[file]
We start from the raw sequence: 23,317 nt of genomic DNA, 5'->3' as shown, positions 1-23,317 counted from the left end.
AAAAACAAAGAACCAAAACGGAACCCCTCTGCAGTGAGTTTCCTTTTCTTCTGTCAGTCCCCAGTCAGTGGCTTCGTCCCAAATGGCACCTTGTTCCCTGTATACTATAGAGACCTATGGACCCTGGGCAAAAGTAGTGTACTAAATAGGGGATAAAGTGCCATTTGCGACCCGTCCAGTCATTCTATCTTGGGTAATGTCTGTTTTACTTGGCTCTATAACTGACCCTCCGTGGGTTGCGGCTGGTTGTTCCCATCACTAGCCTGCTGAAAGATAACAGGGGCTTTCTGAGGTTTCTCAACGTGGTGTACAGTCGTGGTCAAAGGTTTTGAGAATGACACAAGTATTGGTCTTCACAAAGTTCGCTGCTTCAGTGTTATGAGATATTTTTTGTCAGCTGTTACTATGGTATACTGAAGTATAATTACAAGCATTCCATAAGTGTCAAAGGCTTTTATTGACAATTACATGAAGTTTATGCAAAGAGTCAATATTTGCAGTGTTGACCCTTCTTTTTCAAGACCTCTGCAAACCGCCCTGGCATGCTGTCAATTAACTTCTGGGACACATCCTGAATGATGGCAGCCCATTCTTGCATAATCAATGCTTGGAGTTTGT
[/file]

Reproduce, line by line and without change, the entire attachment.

We start from the raw sequence: 23,317 nt of genomic DNA, 5'->3' as shown, positions 1-23,317 counted from the left end.
AAAAACAAAGAACCAAAACGGAACCCCTCTGCAGTGAGTTTCCTTTTCTTCTGTCAGTCCCCAGTCAGTGGCTTCGTCCCAAATGGCACCTTGTTCCCTGTATACTATAGAGACCTATGGACCCTGGGCAAAAGTAGTGTACTAAATAGGGGATAAAGTGCCATTTGCGACCCGTCCAGTCATTCTATCTTGGGTAATGTCTGTTTTACTTGGCTCTATAACTGACCCTCCGTGGGTTGCGGCTGGTTGTTCCCATCACTAGCCTGCTGAAAGATAACAGGGGCTTTCTGAGGTTTCTCAACGTGGTGTACAGTCGTGGTCAAAGGTTTTGAGAATGACACAAGTATTGGTCTTCACAAAGTTCGCTGCTTCAGTGTTATGAGATATTTTTTGTCAGCTGTTACTATGGTATACTGAAGTATAATTACAAGCATTCCATAAGTGTCAAAGGCTTTTATTGACAATTACATGAAGTTTATGCAAAGAGTCAATATTTGCAGTGTTGACCCTTCTTTTTCAAGACCTCTGCAAACCGCCCTGGCATGCTGTCAATTAACTTCTGGGACACATCCTGAATGATGGCAGCCCATTCTTGCATAATCAATGCTTGGAGTTTGT